The first time I visited China was in 1997 as a study abroad student for 6 months. Even back then, the first impressions of China I remember were how thirsty the entire population was for wealth. My father was a US diplomat who worked in Guangzhou. And it was very apparent how interconnected politics and wealth were.
In China, it’s all about guan xi, or relationships. Treat someone well, they will treat you well. Everybody is jockeying to get ahead somehow.
Impressions Of China Today
My latest visit to China was at an investment conference in Chongqing. I was expecting to experience a lot of positive impressions of China on my trip. After all, there are a lot of benefits to being Chinese, the largest race in the world.
Chongqing is known as one of the “Three Furnaces” of the Yangtze River because temperatures frequently get into the mid 90s. We’re talking muggy, suffocating, scorching heat during the summer months. The heat is way worse than the “armpit states” of America for sure. Wuhan and Nanjing are the other two “furnaces.”
The first thing I asked the cab driver when I arrived was how his life has improved over the years. I thought he’d be ecstatic, given Chongqing has been growing at a double digit rate for the past decade. Instead, he was bitter.
“Yes, my income has grown by 30% a year, every year for the past five years. But, I am still a cab driver! Everybody around me is making just as much, if not much more,” he explained.
“What about living conditions? Surely, they are better now?” I asked hoping for some positive feedback to improve my impressions of China in the 21st century.
“The government has decided to build these massive high rises for all of us. Yes, at least we have air conditioning during our hot summers, but the space is cramped. Furthermore, food prices have risen by 30-40% a year recently, especially pork prices. We’re all richer, but we’re all still the same!”
He went on to say, “During the Cultural Revolution, my parents went off to the countryside. They didn’t believe in helping me further my education. So I didn’t go to college. Here I am, decades later driving a cab. This is all I know how to do. And this is all I will ever do until I die.”
Competition In China Is Fierce And Fiery
By the time we got to my hotel, the cab driver was flustered beyond belief. And my impressions of China were soured. I thought he was going to have an aneurysm as he complained on and on about how hard it is to get ahead.
I empathized with him through the smog and the eight million city residents who seemed to have no regard for traffic signs. All you notice when driving into Chongqing are construction cranes. They are literally everywhere.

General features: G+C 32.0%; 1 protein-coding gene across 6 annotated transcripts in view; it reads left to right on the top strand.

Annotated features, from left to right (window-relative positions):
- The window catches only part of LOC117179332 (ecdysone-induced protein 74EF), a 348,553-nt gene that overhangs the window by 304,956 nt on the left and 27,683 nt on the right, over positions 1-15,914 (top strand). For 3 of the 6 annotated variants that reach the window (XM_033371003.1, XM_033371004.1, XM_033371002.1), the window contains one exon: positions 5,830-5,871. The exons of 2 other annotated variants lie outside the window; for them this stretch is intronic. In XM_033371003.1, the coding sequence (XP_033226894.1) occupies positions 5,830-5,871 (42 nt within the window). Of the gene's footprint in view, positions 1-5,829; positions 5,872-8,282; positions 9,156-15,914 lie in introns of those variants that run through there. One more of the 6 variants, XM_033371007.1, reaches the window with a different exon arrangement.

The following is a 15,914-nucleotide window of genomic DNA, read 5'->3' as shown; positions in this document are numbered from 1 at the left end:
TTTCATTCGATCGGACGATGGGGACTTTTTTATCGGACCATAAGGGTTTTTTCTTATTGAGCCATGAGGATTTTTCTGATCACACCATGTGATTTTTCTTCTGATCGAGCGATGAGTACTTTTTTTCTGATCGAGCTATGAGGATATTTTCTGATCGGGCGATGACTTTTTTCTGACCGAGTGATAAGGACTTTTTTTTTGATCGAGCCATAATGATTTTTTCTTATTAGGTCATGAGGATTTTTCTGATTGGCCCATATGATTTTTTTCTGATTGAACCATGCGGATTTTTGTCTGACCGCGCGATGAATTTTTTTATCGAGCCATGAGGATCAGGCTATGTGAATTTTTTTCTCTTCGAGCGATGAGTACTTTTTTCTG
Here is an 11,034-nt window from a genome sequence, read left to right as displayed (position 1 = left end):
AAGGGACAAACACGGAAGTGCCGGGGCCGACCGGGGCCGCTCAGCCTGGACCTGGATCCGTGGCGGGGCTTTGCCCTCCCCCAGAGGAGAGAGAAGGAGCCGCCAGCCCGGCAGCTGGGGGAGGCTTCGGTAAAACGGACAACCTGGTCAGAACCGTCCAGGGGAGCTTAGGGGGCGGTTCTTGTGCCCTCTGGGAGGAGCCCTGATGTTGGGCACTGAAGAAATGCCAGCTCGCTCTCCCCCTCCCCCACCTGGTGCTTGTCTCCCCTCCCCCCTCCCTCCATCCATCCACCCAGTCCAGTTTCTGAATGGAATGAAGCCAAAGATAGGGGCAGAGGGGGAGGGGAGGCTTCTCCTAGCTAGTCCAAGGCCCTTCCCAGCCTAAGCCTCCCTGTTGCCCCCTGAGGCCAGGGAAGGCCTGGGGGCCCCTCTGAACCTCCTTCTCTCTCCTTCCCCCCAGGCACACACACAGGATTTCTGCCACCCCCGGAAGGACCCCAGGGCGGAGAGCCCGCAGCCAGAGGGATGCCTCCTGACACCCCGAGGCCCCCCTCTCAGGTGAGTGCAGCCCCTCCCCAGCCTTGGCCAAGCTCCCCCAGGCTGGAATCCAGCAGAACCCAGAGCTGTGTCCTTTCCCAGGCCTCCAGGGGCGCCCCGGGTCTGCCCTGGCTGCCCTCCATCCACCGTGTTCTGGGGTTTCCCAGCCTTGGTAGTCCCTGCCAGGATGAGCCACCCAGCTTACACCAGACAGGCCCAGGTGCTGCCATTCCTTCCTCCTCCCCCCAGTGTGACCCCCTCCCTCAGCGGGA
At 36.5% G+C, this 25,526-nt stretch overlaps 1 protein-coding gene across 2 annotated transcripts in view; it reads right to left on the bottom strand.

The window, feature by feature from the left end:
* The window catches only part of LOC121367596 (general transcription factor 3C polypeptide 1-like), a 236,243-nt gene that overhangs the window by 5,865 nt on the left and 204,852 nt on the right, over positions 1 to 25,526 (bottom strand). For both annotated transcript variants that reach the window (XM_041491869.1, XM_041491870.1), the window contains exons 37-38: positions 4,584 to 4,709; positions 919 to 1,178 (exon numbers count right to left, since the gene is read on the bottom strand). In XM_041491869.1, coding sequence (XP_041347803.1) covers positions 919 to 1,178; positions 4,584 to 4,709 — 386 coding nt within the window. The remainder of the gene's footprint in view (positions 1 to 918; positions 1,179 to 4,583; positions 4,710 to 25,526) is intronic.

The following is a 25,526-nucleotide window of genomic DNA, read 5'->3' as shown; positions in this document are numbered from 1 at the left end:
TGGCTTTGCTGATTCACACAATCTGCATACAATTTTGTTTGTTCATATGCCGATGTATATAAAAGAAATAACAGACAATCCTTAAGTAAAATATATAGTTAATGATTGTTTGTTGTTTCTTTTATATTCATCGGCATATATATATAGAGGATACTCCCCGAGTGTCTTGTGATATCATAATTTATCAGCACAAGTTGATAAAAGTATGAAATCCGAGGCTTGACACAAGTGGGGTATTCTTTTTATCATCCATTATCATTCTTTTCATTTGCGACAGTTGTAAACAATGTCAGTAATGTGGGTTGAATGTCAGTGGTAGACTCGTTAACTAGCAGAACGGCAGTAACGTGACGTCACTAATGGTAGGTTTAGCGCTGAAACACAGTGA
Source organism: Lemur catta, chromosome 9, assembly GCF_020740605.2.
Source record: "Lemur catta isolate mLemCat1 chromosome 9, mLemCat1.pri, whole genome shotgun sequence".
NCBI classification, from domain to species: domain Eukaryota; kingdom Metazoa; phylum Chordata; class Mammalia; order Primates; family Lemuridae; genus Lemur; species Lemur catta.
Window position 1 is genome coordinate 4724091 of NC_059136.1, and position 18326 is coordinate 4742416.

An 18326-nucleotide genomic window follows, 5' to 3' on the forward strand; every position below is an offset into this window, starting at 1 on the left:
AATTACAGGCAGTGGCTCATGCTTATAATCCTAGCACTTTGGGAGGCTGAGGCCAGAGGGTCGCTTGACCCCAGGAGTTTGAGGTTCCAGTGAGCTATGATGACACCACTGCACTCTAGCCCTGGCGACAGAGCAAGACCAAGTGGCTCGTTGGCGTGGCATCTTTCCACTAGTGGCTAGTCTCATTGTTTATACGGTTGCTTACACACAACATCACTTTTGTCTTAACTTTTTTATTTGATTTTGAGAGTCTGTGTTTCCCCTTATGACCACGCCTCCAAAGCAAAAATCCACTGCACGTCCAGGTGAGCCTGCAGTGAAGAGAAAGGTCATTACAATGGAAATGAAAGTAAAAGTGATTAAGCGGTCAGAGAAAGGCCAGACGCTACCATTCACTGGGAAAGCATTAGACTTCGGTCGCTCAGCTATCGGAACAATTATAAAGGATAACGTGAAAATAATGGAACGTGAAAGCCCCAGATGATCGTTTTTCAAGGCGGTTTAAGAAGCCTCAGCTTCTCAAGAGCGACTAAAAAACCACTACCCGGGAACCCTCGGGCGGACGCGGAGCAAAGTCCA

My cab driver’s personality matched the climate – fiery!
Related: Don’t be a Begpacker, ie Privileged Tourists Who Leach Off Locals
Money Changes Everything
It’s sad to see that just like in the United States, more wealth DOES NOT bring more happiness. My impressions of China were disappointing during my trip.
The standard of living in China has never been better. Yet, there is more envy, frustration, and stress than ever before because the rich have really gotten much richer.
It’s strange how showy the wealthy Chinese are, instead of humble, like traditional Chinese cultural teaches. Parked right in front of my hotel were two Ferraris and one Lambo, with a price tag of over $500,000 each. Meanwhile, the GDP per capita of China is only about $8,200 a year.
, there is an obnoxious way of showing off wealth to the maximum.
Unfortunately, much of China is extremely polluted and the little hu-tongs (side alleys) are no more. Even if you’re a billionaire in China, the quality of life isn’t as good as being a millionaire in America.
Here are some additional articles for further reading
- The Best Way To Travel For Free And Lower Your Taxable Income
- My Beijing Abduction Adventure
- Average Income For Asian Americans By Different Asian Subtypes
About the Author: Sam worked in finance for 13 years. He received his undergraduate degree in Economics from The College of William & Mary and got his MBA from UC Berkeley. In 2012, Sam was able to retire at the age of 34 largely due to his investments that now generate roughly $250,000 a year in passive income. He spends time playing tennis, taking care of his family, and writing online to help others achieve financial freedom too.
Sam started Financial Samurai in 2009 and has grown it to be one of the largest independently owned personal finance sites in the world. You can sign up for his free private newsletter here.